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Documentary ‘Becoming Cary Grant’ on Showtime delves beneath the suave, sophisticated surface

From “Becoming Cary Grant,” Cary Grant in the 1940s, as seen in “Becoming Cary Grant,” from Cary Grant’s private film archives.
(Yuzu Productions / Showtime)
Television Critic

Cary Grant! Who was ever like him? George Clooney is perhaps the closest thing we have nowadays, in terms of extreme handsomeness, graceful aging and bemusement shading into amusement. On “Mad Men,” Jon Hamm played a kind of echo of the actor at mid-century. Still, such is their predecessor’s greatness that it is hardly an insult to say of either that he is no Cary Grant.

There are the talented and the famous, and then there are those people seemingly unaccountable by normal reckoning. It is difficult to look upon Grant, who seemed to represent a certain kind of mortal perfection, and not wonder how he happened, or to want to find the life-sized human crouched down within the legend. Mark Kidel’s new documentary, “Becoming Cary Grant,” which premieres Friday on Showtime, takes a most interesting stab at it.

This is not the first time this subject has been considered, of course. What sets Kidel’s film apart is that it includes footage shot by Grant himself and excerpts from his unpublished memoir (read, along with extracts from published interviews and with no attempt to sound like the actor, by Jonathan Pryce). Most sensationally, these include reflections on his experience with LSD, not yet the hippie sacrament it would become and not the only therapeutic method he tried to to “rid myself of all my hypocrisies” and get right with life.

“You’re just a bunch of molecules until you know who you are,” wrote Grant.

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The theory advanced here, and it seems a credible one, is that Grant — born Archibald Leach in Bristol, England, in 1904 — was indelibly marked by a difficult childhood. His mother disappeared without explanation and his father abandoned him to start another family in another town. (Twenty years later, Grant learned the truth: His father had placed his mother in an asylum. The son got her out.) Not surprisingly, he had trust issues.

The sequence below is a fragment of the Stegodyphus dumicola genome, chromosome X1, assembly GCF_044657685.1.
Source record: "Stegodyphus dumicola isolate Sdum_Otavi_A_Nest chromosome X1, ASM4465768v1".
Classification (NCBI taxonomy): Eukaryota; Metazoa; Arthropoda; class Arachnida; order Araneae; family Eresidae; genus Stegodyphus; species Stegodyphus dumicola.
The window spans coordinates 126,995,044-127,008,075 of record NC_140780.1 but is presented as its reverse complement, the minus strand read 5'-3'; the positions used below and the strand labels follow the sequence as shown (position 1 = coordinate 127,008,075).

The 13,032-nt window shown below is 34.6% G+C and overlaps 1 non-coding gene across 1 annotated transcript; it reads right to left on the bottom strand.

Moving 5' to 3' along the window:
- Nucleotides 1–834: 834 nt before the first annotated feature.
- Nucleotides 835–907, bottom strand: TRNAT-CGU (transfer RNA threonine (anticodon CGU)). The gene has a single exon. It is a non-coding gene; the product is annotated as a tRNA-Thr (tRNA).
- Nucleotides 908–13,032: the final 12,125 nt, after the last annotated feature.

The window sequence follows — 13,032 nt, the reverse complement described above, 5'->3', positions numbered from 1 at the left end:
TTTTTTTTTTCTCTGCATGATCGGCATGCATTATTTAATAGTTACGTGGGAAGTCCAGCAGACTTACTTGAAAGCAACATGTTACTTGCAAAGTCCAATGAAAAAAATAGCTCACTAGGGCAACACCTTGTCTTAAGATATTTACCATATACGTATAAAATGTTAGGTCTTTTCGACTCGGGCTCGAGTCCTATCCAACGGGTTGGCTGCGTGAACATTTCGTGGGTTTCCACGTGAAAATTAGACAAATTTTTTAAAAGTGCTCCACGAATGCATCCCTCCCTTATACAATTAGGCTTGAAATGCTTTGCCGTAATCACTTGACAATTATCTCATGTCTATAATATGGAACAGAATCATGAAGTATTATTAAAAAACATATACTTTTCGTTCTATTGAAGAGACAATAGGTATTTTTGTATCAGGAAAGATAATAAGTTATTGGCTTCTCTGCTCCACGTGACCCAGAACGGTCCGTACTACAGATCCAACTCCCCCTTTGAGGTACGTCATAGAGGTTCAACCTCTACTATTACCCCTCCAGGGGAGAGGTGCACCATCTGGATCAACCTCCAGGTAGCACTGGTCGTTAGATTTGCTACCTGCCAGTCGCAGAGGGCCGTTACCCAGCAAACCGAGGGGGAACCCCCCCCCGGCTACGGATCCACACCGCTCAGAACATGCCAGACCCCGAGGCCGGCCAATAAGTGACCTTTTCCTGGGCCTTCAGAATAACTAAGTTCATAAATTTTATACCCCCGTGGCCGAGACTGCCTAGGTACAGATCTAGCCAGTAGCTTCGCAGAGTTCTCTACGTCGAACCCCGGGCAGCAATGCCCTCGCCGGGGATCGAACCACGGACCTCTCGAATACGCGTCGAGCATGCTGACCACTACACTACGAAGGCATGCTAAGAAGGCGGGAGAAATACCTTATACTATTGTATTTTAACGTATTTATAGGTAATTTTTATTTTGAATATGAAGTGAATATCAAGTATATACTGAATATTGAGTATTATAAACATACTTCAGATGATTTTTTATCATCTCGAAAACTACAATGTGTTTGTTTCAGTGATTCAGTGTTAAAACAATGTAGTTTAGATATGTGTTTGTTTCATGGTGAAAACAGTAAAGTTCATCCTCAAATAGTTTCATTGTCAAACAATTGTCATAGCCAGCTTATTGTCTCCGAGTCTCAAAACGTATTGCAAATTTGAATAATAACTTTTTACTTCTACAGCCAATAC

Grant’s escape from all that took him from vaudeville — “a dazzling land of smiling, jostling people wearing and not wearing all sorts of costumes... they were classless, cheerful and carefree” — to Broadway and to Hollywood, where, after a long learning curve brought him to stardom, he ran his career with unusual independence from the studio system.

As an actor, Grant’s essence was one of doubleness. There was dark in his lightness, and lightness in his dark. He was an English American, an elegant everyman, a working-class sophisticate. And there was what film historian David Thomson describes as “the inescapable but still very much unproven and uncertain sense of his own sexuality. Because this is clearly a man who appealed to men and women equally onscreen.” (That is about as far into the question as Kidel cares to go.)

“You can’t pin him down,” Thomson says. For Grant, the goal was to “play yourself as much as you can in a role, if you can ever find yourself.”

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Grant describes his psychedelic experience as bringing up “scenes of horrifying and happy sights … a montage of intense love and hate, a mosaic of past impressions assembling and reassembling.” Kidel seems to have taken this as a guide for putting together his film, which puts image against image in a way slightly more poetic than prosaic. It’s a little arty and, I suppose, psychedelic — Adrian Utley, from the mood-pop band Portishead, contributed to the soundtrack — but not to the bad.

Its only failings — and that is perhaps too strong a word — are a few re-created scenes of the actor’s acid sessions and some questionable or obvious juxtapositions of images. But the film has an interesting meditative pace and a kind of self-sufficient weight. Apart from Pryce-as-Grant, there are only a few speakers, including writers Thomson and Mark Glancy; Grant’s friend Judy Balaban; his daughter, with fourth wife Dyan Cannon, Jennifer Grant; and his fifth and final wife, Barbara Jaynes.

Like all such films, it is a quick trip through a life whose complexities it can only suggest. Spoiler: He dies at the end, sadly — but not unhappy.

“I got where I wanted to,” Grant declared. “Not completely, because you cut back the barnacles and find more barnacles. … In life there is no end to getting well.”

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‘Becoming Cary Grant’

Where: Showtime

When: 9 p.m. Friday

Rating: TV-PG (may be unsuitable for young children)

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robert.lloyd@latimes.com

Follow Robert Lloyd on Twitter @LATimesTVLloyd


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